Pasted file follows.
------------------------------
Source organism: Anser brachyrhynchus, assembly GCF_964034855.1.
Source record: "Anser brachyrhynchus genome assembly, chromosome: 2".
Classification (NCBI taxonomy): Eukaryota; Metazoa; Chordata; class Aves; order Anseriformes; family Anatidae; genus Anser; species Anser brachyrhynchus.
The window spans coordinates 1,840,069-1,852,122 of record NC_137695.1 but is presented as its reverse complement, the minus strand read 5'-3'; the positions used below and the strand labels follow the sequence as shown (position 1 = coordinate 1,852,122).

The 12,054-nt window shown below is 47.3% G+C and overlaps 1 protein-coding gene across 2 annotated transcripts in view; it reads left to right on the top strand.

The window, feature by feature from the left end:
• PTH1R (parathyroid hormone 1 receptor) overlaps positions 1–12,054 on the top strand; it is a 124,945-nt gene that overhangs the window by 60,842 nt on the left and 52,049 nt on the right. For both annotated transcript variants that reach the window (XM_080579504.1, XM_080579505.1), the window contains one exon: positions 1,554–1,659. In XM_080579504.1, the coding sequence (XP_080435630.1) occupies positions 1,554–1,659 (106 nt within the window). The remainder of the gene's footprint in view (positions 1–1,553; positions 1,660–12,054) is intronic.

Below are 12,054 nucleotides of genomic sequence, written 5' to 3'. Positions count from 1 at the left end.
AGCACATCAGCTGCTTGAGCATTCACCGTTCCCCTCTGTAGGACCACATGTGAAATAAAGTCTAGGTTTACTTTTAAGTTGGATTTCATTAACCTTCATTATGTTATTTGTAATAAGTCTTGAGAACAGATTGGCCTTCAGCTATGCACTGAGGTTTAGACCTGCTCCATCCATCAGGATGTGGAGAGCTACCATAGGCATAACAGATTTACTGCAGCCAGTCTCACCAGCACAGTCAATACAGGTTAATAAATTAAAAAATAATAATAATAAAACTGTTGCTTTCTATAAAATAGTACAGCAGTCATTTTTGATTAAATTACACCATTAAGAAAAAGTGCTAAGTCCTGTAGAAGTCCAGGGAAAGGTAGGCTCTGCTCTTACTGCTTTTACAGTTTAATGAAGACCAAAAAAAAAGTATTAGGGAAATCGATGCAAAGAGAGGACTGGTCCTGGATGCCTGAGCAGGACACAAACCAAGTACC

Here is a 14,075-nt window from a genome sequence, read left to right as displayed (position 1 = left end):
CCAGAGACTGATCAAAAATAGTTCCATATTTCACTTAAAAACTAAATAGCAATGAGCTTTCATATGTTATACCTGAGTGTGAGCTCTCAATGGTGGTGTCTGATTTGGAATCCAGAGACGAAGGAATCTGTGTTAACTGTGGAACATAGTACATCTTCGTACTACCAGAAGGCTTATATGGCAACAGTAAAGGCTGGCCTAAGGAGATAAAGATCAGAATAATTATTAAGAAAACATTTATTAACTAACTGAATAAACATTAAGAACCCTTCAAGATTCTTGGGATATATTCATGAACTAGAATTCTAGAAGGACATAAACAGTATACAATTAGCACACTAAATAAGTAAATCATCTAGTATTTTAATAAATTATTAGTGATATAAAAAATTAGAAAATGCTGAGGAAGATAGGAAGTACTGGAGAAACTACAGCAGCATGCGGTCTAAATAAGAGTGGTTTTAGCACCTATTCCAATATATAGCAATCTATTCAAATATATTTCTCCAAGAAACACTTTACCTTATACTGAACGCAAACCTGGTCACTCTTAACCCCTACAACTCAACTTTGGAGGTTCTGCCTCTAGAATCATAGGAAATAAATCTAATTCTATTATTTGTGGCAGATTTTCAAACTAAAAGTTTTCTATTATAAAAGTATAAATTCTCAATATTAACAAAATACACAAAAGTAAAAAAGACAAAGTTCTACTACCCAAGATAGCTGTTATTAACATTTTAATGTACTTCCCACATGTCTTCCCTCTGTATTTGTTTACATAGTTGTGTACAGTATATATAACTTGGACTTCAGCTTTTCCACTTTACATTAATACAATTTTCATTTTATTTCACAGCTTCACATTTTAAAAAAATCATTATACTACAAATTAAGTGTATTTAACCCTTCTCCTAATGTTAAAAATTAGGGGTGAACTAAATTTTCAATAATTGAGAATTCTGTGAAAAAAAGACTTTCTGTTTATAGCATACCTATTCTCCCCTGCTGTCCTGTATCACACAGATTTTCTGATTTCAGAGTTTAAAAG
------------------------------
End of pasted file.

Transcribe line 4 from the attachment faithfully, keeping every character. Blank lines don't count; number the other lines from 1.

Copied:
The window spans coordinates 1,840,069-1,852,122 of record NC_137695.1 but is presented as its reverse complement, the minus strand read 5'-3'; the positions used below and the strand labels follow the sequence as shown (position 1 = coordinate 1,852,122).